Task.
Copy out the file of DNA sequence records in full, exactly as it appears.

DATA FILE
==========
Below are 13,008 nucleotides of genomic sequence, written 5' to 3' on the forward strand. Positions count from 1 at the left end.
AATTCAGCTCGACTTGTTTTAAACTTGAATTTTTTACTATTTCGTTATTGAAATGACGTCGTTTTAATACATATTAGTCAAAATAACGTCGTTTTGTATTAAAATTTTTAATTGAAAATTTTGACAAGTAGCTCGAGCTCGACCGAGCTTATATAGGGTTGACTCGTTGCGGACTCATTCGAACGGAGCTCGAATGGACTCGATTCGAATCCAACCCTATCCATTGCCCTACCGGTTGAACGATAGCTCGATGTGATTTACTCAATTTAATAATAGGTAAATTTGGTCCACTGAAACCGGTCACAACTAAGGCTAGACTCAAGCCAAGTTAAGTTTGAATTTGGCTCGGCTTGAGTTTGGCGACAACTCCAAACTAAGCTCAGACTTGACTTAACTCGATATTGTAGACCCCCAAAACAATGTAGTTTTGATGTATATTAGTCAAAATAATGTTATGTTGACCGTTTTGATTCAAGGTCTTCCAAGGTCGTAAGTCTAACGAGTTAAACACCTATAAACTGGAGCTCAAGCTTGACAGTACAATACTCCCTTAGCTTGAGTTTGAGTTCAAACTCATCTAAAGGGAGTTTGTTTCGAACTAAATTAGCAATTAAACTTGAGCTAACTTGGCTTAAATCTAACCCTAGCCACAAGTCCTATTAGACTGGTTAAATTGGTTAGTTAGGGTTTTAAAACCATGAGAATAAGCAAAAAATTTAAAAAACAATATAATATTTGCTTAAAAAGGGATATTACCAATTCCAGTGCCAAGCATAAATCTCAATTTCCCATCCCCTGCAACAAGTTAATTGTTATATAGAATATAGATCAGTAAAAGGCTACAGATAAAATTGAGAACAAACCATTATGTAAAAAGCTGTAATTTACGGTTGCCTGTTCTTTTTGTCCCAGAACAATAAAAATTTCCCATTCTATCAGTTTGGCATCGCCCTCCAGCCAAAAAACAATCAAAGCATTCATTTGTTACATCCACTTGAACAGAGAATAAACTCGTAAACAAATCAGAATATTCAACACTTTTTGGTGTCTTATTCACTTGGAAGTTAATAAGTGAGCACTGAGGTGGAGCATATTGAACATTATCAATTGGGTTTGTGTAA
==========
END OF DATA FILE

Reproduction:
Below are 13,008 nucleotides of genomic sequence, written 5' to 3' on the forward strand. Positions count from 1 at the left end.
AATTCAGCTCGACTTGTTTTAAACTTGAATTTTTTACTATTTCGTTATTGAAATGACGTCGTTTTAATACATATTAGTCAAAATAACGTCGTTTTGTATTAAAATTTTTAATTGAAAATTTTGACAAGTAGCTCGAGCTCGACCGAGCTTATATAGGGTTGACTCGTTGCGGACTCATTCGAACGGAGCTCGAATGGACTCGATTCGAATCCAACCCTATCCATTGCCCTACCGGTTGAACGATAGCTCGATGTGATTTACTCAATTTAATAATAGGTAAATTTGGTCCACTGAAACCGGTCACAACTAAGGCTAGACTCAAGCCAAGTTAAGTTTGAATTTGGCTCGGCTTGAGTTTGGCGACAACTCCAAACTAAGCTCAGACTTGACTTAACTCGATATTGTAGACCCCCAAAACAATGTAGTTTTGATGTATATTAGTCAAAATAATGTTATGTTGACCGTTTTGATTCAAGGTCTTCCAAGGTCGTAAGTCTAACGAGTTAAACACCTATAAACTGGAGCTCAAGCTTGACAGTACAATACTCCCTTAGCTTGAGTTTGAGTTCAAACTCATCTAAAGGGAGTTTGTTTCGAACTAAATTAGCAATTAAACTTGAGCTAACTTGGCTTAAATCTAACCCTAGCCACAAGTCCTATTAGACTGGTTAAATTGGTTAGTTAGGGTTTTAAAACCATGAGAATAAGCAAAAAATTTAAAAAACAATATAATATTTGCTTAAAAAGGGATATTACCAATTCCAGTGCCAAGCATAAATCTCAATTTCCCATCCCCTGCAACAAGTTAATTGTTATATAGAATATAGATCAGTAAAAGGCTACAGATAAAATTGAGAACAAACCATTATGTAAAAAGCTGTAATTTACGGTTGCCTGTTCTTTTTGTCCCAGAACAATAAAAATTTCCCATTCTATCAGTTTGGCATCGCCCTCCAGCCAAAAAACAATCAAAGCATTCATTTGTTACATCCACTTGAACAGAGAATAAACTCGTAAACAAATCAGAATATTCAACACTTTTTGGTGTCTTATTCACTTGGAAGTTAATAAGTGAGCACTGAGGTGGAGCATATTGAACATTATCAATTGGGTTTGTGTAA